Its All About The Light
Written 7 years ago by Mark Evans
We’ve all seen stunning photos from time to time, oozing a class that seems unattainable to us mere mortals.Ã‚ But what makes a really good photo? Composition? Colour? Light?Ã‚ When you think about it, light is the main ingredient, if there was no light then there would be no photo in the first place.Ã‚ Likewise, if there was no quality light then there would be no stunning photos.
Getting quality light usually requires good planning and good timing.Ã‚ Unfortunately for most of us, the best light occurs around sunset and sunrise, so getting up early to catch the sunrise can be pretty tough.Ã‚ But if you make the effort, it will usually be rewarded, with the splendour ofÃ‚ that golden disc peeking over the horizon and bathing your scene in a warm glow, giving you the perfect light to capture a stunning photo. Well that is if its not cloudy.
The scene you choose to photograph and the aspect of the sunÃ‚ to it can play a crucial role.Ã‚ It pays to scout a scene the day before you’re going to shoot it, looking at the best position to get a shot, taking into account which direction the sun will shine from.Ã‚ Then on the day, plan get to your spot an hour or so before sunrise or sunset, so any unforseen eventualities can be dealt with, and get your gear set up. This is the point where it clouds over and starts bouncing down!Ã‚ Although on many occasions this kind of planning pays dividends which makes it all worthwhile.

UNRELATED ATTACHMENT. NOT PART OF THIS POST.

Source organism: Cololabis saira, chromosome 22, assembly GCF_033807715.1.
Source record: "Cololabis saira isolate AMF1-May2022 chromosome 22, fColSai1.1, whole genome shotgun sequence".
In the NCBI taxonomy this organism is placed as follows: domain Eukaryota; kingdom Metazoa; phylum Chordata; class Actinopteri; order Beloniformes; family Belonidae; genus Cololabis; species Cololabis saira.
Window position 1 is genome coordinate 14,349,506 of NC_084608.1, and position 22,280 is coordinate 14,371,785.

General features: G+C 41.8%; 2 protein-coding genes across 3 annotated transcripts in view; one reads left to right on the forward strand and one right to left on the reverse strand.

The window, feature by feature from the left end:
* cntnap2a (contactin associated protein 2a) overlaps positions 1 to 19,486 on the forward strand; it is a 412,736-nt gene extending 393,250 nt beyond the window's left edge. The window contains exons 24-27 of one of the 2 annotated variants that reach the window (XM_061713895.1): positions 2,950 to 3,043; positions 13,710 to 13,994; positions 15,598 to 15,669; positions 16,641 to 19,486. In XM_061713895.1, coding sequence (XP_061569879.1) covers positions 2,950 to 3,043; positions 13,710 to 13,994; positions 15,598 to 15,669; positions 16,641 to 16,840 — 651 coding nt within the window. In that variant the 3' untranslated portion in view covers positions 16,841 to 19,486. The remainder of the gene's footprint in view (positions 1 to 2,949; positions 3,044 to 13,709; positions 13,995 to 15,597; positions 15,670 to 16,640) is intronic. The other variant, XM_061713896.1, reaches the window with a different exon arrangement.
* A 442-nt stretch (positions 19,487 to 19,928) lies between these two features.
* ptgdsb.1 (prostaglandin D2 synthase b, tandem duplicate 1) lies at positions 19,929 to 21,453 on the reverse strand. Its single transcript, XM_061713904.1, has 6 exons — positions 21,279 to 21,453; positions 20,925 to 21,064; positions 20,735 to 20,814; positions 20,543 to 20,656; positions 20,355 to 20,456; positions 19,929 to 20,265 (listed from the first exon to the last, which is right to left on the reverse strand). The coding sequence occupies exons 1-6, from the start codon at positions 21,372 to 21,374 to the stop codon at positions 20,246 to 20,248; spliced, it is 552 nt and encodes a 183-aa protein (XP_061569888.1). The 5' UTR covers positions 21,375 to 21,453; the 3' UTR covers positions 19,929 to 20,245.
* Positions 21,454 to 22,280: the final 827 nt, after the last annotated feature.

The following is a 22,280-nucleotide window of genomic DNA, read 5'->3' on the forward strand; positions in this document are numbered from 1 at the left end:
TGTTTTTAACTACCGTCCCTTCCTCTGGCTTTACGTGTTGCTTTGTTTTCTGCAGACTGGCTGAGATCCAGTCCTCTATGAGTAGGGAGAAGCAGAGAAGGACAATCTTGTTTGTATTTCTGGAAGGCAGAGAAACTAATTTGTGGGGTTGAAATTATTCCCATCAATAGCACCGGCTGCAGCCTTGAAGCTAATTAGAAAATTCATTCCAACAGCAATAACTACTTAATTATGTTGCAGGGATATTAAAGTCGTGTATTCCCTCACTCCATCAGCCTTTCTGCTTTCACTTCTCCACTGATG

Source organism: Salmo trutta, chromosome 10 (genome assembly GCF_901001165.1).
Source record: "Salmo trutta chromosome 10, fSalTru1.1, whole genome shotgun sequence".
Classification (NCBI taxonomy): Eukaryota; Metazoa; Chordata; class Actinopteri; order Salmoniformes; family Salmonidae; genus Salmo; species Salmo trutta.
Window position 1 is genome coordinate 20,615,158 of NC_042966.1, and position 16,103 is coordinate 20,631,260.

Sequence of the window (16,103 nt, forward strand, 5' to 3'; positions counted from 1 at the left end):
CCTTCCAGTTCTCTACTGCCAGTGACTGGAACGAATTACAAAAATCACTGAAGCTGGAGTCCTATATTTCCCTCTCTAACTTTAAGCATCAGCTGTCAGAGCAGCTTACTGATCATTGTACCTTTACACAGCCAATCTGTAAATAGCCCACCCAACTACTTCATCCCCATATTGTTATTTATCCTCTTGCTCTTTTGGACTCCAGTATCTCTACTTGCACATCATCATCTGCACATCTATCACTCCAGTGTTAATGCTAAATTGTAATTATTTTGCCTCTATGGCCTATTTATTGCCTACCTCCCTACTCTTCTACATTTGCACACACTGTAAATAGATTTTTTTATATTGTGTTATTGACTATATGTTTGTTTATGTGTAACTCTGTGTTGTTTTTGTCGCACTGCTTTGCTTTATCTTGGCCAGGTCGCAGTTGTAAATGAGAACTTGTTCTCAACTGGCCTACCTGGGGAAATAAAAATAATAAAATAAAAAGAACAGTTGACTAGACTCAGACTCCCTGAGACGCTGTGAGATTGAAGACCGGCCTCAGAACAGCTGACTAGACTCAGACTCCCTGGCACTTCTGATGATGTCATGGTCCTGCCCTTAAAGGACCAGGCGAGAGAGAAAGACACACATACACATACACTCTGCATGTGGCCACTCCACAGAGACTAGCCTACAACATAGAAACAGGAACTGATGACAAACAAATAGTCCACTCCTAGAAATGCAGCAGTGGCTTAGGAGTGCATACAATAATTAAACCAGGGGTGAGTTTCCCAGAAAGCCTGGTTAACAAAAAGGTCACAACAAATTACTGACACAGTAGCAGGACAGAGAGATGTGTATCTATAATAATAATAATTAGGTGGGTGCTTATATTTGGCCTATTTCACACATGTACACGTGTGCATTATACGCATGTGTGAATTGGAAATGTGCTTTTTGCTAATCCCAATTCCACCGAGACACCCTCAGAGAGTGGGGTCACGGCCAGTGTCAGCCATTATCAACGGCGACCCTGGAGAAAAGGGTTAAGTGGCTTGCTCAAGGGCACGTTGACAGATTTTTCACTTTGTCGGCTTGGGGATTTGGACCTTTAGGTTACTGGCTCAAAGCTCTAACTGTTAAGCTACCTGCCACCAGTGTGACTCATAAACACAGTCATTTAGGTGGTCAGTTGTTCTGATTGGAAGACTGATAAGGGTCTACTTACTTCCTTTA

Heres some tips for catching the light:
- Scout your scene the day before to see what time of day it gets the best light, and what direction it comes from
- Get to your spot an hour beforehand to set up
- Bracket your exposures to make sure you don’t have to go back, see Exposure Bracketing
- Use a graduated neutral density filter to hold back the exposure of the sky, see Using ND Grads
- Try using the diffuse light of an overcast or misty day